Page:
As tomorrow is Halloween, we thought for this week we’d pull out one of the more… unique items in our collection. Seen here is the Sir Cecil Ghoul Patrol Patrol.
Sir Cecil Creape was a horror movie show host on WSMV Channel 4 from 1971 to 1973 and again from 1983 to 1985. As described by IMDB, Sir Cecil “was portrayed as a hunchbacked, buck-toothed Winston Churchill-like voiced monster host, who presented the movie and would act out skits during commercial breaks. His show was revived… during the first year of the cable channel known as The Nashville Network (TNN). His show was appropriately called ‘The Phantom of the Opry’.”
The man behind the character was Russ McCown, who passed in 1994. The patch was not a camporee patch, but a promotional tool by the Council. In short, the patch was a recruiting tool. Sign up and get a special patch.
While summer camp is the primary function of the Reservation, we all know that Boxwell is used for a great deal more. From staff reunions to OA events to Wood Badge to Winter camp to Cub and Family Weekends to Jamborees and more, the Reservation is utilized for a variety of functions.
An event that at one time graced the grassy fields of Boxwell Reservation was something called SHOWANDO (pronounced “Show and Do”). SHOWANDO was a single day, adult leader training blitz. Scouters arrived at 9am, were split into patrols, and spent the day engaging in practical demonstrations. The more than 20 stations included model campsites, lashing stations, fire starting practice, map reading, rope making, and more. Every 12 minutes a bugle blew to announce the move to another station to “Show and do” another skill.
The first of these events was held in April 1961, but others followed. The photo here dates from a May 1963 SHOWANDO. Clearly, the adult leaders here were working on building a fire. As an added dimension, this is clearly a competition. The first to build a fire and burn through the string won!
At one time, there was only one pirate ship in Pirate’s Cove at Gaylord Cubworld. And that pirate ship floated.
The Lancaster Pirate Ship was named in honor of the Jim and Joe Lancaster families. It was built by John Cooper, brother of Tim Cooper, a Council Professional. The boat was not a real boat, but really a boat facade built on top of what was essentially a modified dock. The inspiration for the Pirate Ship–and much of what developed at CubWorld–came from Beaumont Scout Reservation’s Camp Grizzly Cub World in the Greater St. Louis Area Council.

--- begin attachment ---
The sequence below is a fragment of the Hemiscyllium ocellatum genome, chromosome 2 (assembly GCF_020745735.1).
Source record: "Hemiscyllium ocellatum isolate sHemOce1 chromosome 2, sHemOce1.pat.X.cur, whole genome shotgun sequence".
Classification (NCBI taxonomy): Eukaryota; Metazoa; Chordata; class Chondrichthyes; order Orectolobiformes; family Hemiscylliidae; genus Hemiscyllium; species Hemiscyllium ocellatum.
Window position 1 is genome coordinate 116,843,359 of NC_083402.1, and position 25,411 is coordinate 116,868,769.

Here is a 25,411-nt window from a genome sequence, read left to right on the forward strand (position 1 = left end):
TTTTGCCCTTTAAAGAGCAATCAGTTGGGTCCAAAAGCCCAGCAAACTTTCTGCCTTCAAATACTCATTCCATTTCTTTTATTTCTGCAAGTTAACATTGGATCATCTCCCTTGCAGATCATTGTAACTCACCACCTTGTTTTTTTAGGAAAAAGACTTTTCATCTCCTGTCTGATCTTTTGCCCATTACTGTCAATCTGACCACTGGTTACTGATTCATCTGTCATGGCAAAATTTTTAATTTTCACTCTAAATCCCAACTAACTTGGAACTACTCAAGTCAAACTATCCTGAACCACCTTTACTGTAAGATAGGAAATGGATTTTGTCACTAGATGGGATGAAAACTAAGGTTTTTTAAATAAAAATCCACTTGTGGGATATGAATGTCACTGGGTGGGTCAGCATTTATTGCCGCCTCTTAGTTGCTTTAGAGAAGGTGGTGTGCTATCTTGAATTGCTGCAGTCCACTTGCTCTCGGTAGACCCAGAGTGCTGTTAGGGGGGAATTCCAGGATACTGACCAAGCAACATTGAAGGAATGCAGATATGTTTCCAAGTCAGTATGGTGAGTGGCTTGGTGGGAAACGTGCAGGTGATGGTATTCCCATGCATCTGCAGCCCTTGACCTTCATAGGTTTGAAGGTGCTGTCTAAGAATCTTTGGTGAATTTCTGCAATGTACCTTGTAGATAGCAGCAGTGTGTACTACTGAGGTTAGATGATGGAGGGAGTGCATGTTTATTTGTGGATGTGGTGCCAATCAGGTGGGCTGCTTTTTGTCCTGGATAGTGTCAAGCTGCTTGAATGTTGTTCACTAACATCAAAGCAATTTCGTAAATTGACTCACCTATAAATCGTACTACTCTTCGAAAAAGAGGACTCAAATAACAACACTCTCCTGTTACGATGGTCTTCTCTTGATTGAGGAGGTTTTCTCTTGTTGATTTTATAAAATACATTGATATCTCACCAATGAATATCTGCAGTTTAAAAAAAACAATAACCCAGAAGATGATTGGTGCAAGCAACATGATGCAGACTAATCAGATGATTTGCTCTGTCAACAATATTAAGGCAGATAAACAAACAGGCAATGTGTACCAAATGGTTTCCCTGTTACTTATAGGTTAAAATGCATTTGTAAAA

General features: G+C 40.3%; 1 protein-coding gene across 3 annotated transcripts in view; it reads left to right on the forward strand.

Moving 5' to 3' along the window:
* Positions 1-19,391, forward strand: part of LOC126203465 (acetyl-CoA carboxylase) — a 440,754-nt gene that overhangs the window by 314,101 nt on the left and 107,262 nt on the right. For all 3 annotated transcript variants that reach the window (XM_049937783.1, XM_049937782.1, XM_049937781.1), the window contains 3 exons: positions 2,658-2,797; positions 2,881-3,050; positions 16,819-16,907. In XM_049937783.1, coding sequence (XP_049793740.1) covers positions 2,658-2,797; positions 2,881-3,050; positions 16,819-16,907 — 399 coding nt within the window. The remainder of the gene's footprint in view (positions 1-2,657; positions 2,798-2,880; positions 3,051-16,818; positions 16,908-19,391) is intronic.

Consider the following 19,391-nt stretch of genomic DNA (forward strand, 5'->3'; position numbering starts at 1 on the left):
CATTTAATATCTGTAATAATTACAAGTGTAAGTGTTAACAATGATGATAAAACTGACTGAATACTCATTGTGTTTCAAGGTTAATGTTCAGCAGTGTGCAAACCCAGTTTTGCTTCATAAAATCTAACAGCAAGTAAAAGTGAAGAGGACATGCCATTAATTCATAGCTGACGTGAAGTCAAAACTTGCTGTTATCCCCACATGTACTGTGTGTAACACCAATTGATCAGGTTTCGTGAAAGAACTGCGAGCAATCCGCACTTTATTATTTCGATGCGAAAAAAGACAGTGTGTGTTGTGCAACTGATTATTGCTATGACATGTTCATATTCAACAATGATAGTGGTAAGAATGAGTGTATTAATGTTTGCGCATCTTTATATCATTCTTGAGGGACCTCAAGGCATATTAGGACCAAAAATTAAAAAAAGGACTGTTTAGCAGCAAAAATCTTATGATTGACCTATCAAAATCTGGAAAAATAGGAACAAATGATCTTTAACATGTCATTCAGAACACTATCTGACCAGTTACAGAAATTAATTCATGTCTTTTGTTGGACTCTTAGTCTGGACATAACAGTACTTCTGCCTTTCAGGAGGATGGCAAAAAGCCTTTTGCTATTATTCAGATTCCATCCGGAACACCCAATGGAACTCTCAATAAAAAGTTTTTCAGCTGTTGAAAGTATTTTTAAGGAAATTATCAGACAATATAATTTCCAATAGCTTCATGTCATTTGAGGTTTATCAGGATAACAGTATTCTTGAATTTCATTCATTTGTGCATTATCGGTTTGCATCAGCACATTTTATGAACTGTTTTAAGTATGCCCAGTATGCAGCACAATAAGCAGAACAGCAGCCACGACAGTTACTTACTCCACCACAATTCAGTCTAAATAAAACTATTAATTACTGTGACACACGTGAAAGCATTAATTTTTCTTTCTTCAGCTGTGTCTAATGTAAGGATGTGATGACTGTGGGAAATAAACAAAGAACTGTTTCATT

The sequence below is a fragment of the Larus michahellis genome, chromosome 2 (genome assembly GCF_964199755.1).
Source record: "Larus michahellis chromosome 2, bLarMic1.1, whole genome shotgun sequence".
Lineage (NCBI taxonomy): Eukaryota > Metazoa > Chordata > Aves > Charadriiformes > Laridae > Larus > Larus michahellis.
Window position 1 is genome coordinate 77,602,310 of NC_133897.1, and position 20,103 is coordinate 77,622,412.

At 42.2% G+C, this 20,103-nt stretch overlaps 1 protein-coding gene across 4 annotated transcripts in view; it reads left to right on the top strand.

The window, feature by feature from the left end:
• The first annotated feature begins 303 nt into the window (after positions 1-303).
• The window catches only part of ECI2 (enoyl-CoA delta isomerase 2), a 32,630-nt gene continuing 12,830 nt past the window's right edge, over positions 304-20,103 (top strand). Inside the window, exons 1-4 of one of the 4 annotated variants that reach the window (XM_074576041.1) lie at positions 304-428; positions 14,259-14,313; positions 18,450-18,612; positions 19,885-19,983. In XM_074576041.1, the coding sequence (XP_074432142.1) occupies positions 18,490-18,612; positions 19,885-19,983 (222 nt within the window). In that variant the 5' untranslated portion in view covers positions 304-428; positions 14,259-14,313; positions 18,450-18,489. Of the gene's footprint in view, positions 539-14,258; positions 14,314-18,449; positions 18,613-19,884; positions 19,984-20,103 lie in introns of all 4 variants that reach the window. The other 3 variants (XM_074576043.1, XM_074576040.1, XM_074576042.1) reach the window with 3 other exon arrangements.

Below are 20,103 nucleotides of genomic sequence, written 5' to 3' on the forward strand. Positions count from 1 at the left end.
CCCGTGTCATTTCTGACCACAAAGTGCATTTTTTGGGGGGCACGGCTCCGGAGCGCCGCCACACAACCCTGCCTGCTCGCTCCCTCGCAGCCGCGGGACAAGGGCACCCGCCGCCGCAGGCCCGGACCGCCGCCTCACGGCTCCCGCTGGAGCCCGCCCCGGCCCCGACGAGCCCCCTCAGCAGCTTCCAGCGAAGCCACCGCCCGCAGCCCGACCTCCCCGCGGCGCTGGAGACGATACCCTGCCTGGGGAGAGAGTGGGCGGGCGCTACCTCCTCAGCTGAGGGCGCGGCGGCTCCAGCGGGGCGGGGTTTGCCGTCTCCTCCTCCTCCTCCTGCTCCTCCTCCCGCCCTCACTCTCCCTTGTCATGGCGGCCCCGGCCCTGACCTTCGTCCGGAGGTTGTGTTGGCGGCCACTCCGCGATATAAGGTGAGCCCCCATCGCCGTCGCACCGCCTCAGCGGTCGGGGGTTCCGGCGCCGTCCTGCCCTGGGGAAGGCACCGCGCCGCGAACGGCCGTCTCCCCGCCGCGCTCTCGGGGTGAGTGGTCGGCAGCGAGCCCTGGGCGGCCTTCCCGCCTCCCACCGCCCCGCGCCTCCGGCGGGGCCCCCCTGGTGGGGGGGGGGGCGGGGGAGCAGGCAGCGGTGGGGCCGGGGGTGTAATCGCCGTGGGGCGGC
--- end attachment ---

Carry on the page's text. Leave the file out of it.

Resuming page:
The maiden “voyage” of the ship was being towed from Parnell Bay to its mooring at CubWorld. It continued “sailing” until the 2010 floods broke the ship, leading to its current beached location. It is seen here in all it’s initial glory, less than six months old in December of 1995.
Cookeville, tonight’s the night. I will be giving my presentation on the History of Boxwell at 7pm this evening at Vol State’s Cookeville Higher Education Campus (CHEC) at 1000 Neal Street in Room 224. I’ll be giving the talk and selling and signing books.
This is a great opportunity to see those of you a little outside the immediate Nashville Area. I’ll hope you’ll come out!
Before the wooden seated shooting desks that grace the rifle ranges today, there was a time when Scouts regularly fired their .22 rifles from a standing, kneeling, and prone positions. To do this comfortably, a cotton mattress was used.
Seen here is a rifle shooting merit badge session in the late 1970s at Camp Parnell’s rifle range. The photo is interesting for a number of reasons. First, of course, is the prone position on a cotton mattress. The prone position is not generally utilized any longer and cotton mattresses are long gone, but here’s what it looked like!
Second, the range is considerably more “open” than it is today, showing the changes in safety that have grown over the years. Additionally, until the mid-1990s, the range officer was often–not always, but usually–a Ft. Campbell soldier. There is clearly an instructor here, but it is unclear whether he is military or not… though the socks suggest he is not traditional staff.
Finally, the photo is actually slide that was part of a series used for camp promotion. Before VHS and then digital video, there was a period in the late 1970s and early 1980s, where camp promotion was done with a slide show. There was a script and set slide presentation. This is a slide from one of those camp promotion slide shows.